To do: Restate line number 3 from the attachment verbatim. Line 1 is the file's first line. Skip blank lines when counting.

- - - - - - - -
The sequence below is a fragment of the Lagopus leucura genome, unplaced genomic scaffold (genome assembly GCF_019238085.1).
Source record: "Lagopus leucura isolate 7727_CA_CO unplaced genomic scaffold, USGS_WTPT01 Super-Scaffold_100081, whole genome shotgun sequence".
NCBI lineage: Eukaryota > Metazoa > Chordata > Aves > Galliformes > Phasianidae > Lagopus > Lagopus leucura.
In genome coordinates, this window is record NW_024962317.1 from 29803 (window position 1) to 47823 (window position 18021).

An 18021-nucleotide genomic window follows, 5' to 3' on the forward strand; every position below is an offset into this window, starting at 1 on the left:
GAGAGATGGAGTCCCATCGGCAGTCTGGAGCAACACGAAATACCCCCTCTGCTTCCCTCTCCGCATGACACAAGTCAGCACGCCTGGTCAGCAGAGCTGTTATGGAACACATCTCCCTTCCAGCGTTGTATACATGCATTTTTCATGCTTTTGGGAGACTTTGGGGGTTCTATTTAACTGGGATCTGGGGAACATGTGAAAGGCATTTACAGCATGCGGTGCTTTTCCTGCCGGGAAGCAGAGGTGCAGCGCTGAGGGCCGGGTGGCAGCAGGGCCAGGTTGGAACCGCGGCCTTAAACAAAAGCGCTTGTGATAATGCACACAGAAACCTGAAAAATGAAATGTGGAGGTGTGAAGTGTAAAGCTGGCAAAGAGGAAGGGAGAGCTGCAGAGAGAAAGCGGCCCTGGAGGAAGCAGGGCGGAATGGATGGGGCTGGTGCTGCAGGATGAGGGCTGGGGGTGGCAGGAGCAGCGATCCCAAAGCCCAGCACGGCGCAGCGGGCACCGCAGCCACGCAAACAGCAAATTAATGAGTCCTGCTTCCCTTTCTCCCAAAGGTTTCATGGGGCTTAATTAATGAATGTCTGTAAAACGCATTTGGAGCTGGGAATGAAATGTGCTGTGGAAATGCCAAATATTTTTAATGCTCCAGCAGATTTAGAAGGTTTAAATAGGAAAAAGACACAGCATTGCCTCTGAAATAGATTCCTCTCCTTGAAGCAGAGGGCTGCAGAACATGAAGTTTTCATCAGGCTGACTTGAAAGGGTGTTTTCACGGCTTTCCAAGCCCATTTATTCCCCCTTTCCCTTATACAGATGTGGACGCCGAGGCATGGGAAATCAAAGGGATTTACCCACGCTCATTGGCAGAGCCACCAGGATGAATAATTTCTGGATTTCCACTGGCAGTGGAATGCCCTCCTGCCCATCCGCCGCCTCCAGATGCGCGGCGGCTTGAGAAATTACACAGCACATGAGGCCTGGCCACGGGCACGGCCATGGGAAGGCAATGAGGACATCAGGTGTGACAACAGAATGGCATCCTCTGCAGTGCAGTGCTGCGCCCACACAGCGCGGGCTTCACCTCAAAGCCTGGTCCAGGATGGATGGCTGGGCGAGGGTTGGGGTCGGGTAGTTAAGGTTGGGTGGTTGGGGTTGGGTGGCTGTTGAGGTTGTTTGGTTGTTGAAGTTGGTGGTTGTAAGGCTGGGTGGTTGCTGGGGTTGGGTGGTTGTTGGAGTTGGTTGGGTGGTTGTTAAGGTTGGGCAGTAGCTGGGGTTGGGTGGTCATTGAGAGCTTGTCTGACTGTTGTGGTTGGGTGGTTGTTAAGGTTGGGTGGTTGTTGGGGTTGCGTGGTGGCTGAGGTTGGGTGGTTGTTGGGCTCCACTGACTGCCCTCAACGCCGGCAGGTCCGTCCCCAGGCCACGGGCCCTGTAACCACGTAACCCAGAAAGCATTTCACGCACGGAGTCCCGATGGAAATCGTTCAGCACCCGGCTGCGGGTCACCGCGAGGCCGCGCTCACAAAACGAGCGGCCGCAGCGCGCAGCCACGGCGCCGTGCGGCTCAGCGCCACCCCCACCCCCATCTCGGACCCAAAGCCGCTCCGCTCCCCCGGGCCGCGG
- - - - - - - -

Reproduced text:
NCBI lineage: Eukaryota > Metazoa > Chordata > Aves > Galliformes > Phasianidae > Lagopus > Lagopus leucura.